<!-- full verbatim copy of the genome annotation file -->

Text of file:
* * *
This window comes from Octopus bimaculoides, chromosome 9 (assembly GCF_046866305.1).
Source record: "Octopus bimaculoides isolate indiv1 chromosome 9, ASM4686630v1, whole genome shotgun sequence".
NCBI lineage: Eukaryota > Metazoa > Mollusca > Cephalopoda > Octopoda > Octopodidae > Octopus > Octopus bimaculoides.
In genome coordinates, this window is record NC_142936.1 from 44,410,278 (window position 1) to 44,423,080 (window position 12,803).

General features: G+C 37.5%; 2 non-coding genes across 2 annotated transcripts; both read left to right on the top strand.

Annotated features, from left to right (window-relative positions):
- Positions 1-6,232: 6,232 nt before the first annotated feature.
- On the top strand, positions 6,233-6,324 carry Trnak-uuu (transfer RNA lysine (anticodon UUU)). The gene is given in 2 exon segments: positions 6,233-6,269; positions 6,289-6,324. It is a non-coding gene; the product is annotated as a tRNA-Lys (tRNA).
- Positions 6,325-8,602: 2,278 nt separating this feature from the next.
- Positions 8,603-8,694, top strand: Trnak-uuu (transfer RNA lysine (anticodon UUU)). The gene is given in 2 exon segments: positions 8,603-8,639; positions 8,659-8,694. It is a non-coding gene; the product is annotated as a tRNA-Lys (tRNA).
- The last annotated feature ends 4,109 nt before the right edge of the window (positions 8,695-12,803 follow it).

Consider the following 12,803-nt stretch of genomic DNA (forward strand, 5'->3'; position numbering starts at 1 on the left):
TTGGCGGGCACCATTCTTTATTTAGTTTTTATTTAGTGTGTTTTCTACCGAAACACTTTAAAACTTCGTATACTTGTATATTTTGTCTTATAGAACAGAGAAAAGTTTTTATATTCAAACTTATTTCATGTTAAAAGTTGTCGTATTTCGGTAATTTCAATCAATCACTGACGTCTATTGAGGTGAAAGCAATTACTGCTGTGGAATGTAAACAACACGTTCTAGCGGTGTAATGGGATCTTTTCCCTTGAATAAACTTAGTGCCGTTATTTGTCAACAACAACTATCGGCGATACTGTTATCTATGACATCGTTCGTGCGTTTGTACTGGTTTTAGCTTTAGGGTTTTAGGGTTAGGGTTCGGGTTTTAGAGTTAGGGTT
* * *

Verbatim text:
This window comes from Octopus bimaculoides, chromosome 9 (assembly GCF_046866305.1).
Source record: "Octopus bimaculoides isolate indiv1 chromosome 9, ASM4686630v1, whole genome shotgun sequence".
NCBI lineage: Eukaryota > Metazoa > Mollusca > Cephalopoda > Octopoda > Octopodidae > Octopus > Octopus bimaculoides.
In genome coordinates, this window is record NC_142936.1 from 44,410,278 (window position 1) to 44,423,080 (window position 12,803).

General features: G+C 37.5%; 2 non-coding genes across 2 annotated transcripts; both read left to right on the top strand.

Annotated features, from left to right (window-relative positions):
- Positions 1-6,232: 6,232 nt before the first annotated feature.
- On the top strand, positions 6,233-6,324 carry Trnak-uuu (transfer RNA lysine (anticodon UUU)). The gene is given in 2 exon segments: positions 6,233-6,269; positions 6,289-6,324. It is a non-coding gene; the product is annotated as a tRNA-Lys (tRNA).
- Positions 6,325-8,602: 2,278 nt separating this feature from the next.
- Positions 8,603-8,694, top strand: Trnak-uuu (transfer RNA lysine (anticodon UUU)). The gene is given in 2 exon segments: positions 8,603-8,639; positions 8,659-8,694. It is a non-coding gene; the product is annotated as a tRNA-Lys (tRNA).
- The last annotated feature ends 4,109 nt before the right edge of the window (positions 8,695-12,803 follow it).

Consider the following 12,803-nt stretch of genomic DNA (forward strand, 5'->3'; position numbering starts at 1 on the left):
TTGGCGGGCACCATTCTTTATTTAGTTTTTATTTAGTGTGTTTTCTACCGAAACACTTTAAAACTTCGTATACTTGTATATTTTGTCTTATAGAACAGAGAAAAGTTTTTATATTCAAACTTATTTCATGTTAAAAGTTGTCGTATTTCGGTAATTTCAATCAATCACTGACGTCTATTGAGGTGAAAGCAATTACTGCTGTGGAATGTAAACAACACGTTCTAGCGGTGTAATGGGATCTTTTCCCTTGAATAAACTTAGTGCCGTTATTTGTCAACAACAACTATCGGCGATACTGTTATCTATGACATCGTTCGTGCGTTTGTACTGGTTTTAGCTTTAGGGTTTTAGGGTTAGGGTTCGGGTTTTAGAGTTAGGGTT